German real estate markets expensive for institutional investors

According to the fourth annual survey by Universal-Investment on the behaviour of institutional investors, prices for new investments in Germany are considered by many respondents to be high. 

Geographically, North America is notching up disproportionate gains on the investor preference scale. As regards the use sectors for new investments, office real estate remains weak. In yield terms, the current return is of key significance for investors and three quarters plan to focus on Master KVGs for new investments. Institutional investors managing assets totalling some EUR 50 billion took part in the survey. The respondents' real estate capital amounts to EUR 5.4 billion.

For 37 per cent of the respondents, real estate prices in Germany are no longer acceptable

Around half of respondents consider real estate prices in Germany to be high but still marginally acceptable. A further 37 per cent consider the prices to be too high. The situation on other European markets is far less tense, with only one quarter of respondents viewing prices as unacceptable. Outside Europe, only 12.5 per cent find real estate prices inappropriately high. In line with the assessment of prices for new investments, 

Germany is also becoming less popular on the investor preference scale. Investors plan to make only 45 per cent of new investments on the German market (previous year: 67.5 per cent). Preference for the rest of Europe remains good, with slight gains being recorded to 25 per cent (previous year: 22.5 per cent). North America, by contrast, achieved significant gains in this area, with respondents declaring their intention to make 19 per cent of new investments in this region (previous year: 5.7 per cent). Asia also gained 1.8 per cent to eight per cent. 

"This trend is commensurate with the analyses of the real estate portfolios on our platform, with the share of North American real estate having already risen in the past twelve months by one third,” explains Alexander Tannenbaum, Managing Director responsible for the real estate business of Universal-Investment.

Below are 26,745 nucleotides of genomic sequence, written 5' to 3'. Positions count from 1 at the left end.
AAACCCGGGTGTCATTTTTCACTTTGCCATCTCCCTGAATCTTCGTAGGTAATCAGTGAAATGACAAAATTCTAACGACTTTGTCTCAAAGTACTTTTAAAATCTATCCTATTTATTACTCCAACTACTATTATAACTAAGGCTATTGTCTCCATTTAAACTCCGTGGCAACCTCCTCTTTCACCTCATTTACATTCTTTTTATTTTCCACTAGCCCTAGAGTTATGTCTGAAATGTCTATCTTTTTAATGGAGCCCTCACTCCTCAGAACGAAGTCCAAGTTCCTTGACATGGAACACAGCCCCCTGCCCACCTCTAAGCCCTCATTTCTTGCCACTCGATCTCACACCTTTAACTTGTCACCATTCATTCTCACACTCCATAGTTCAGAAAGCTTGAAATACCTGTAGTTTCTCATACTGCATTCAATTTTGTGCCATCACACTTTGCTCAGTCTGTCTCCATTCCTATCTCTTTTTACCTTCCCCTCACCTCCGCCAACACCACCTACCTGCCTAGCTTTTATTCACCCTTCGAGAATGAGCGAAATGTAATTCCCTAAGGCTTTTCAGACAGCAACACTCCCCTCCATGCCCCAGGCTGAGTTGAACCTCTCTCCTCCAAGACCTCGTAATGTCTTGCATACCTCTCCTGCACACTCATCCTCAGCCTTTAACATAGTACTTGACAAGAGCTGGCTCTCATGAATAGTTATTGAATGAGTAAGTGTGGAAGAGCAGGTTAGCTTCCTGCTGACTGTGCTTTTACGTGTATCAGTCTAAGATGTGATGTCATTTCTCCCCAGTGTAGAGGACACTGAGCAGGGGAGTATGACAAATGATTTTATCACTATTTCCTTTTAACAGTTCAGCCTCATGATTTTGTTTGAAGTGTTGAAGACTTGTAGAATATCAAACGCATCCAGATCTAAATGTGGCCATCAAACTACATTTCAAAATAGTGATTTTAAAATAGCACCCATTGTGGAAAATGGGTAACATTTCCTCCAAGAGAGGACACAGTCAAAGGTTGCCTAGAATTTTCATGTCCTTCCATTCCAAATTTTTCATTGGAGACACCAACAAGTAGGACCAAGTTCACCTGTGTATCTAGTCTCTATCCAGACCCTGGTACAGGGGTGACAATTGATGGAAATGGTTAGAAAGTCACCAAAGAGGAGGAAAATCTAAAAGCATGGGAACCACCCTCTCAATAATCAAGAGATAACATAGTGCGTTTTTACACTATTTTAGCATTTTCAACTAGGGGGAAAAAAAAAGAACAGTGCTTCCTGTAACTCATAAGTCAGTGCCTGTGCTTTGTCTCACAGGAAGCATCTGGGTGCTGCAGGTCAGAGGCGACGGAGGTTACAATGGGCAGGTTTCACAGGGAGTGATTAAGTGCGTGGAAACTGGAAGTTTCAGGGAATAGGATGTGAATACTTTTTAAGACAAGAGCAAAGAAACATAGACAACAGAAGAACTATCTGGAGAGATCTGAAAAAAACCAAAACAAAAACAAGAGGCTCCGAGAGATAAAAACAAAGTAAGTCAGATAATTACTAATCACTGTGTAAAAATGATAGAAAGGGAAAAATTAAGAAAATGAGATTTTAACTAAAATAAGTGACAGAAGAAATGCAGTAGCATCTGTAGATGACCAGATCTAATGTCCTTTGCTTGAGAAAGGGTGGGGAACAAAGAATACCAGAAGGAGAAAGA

According to the survey, investors do not plan to expand new investments in office real estate significantly. The share of respondents keen to make new investments in this segment remains more or less unchanged, at 37 per cent. In the area of new investment projects, an increase was recorded among retail objects from some 21 per cent in the previous year to approx. 25 per cent. Interest in the logistics segment has risen. Readiness for new investments has climbed here from some 8 per cent in the previous year to around twelve per cent. The residential segment dropped to around 19 per cent from some 34 per cent in the previous year. "Institutional investors are also increasingly diversifying their real estate portfolios across sectors and markets, and rightly so,” Tannenbaum says.

Seventy five per cent want to invest in real estate via Master KVG solutions

"For some years now we have been experiencing a visible trend towards Master KVGs with a split of administration and asset management. In the area of securities funds, significantly more than 70 per cent of institutional funds are already being managed on the basis of Master KVGs. This accelerating trend can also be seen among real estate investments", Tannenbaum explains. The survey reveals that three quarters of respondents plan to use a Master KVG in the next twelve months (previous year: 36 per cent). "All in all, the greater flexibility offered by Master KVGs for selecting the best asset manager and the enhanced transparency compared with solutions from one source are crucial for the investors' choice of Master KVGs,” Tannenbaum continues.

For a good 62.5 per cent of surveyed investors (previous year: 82 per cent), cash flow returns continue to play a key role. Compared with the previous year, the share of respondents focusing on the internal rate of return (IRR) for a profitable sale of real estate has therefore virtually doubled to around 37.5 (previous year: 18.2) per cent. The respondents to the survey have been winding down their cash flow expectations and now expect a minimum return of 4.1 per cent (previous year: 4.2 per cent).

The survey shows that institutional investors are relying more and more on indirect real estate investments for their new investments, with some 87 per cent of new investments likely to be made by way of fund investments in the next twelve months. Direct real estate investments have fallen further to 13 per cent, evidencing the ongoing trend towards indirect investment vehicles. In the previous year's survey, the rate of those in favour of the indirect alternative was already at 55 per cent. 

As regards the choice of the preferential indirect investment vehicle for new investments, the open-end real estate special fund organised under German law (the “Spezial-AIF” as defined in the German Investment Code (KAGB)) is proving extremely popular, with the majority of all new investments expected to flow into these real estate special funds. Demand for other indirect investment vehicles is lower. Around 12.5 per cent will be directly invested. "Indirect investment vehicles are becoming more and more popular. This is also reflected in the demand in our own company. The fact that the real estate special funds continues to play such a key role in investment vehicles is interesting,“ Tannenbaum says. 

 

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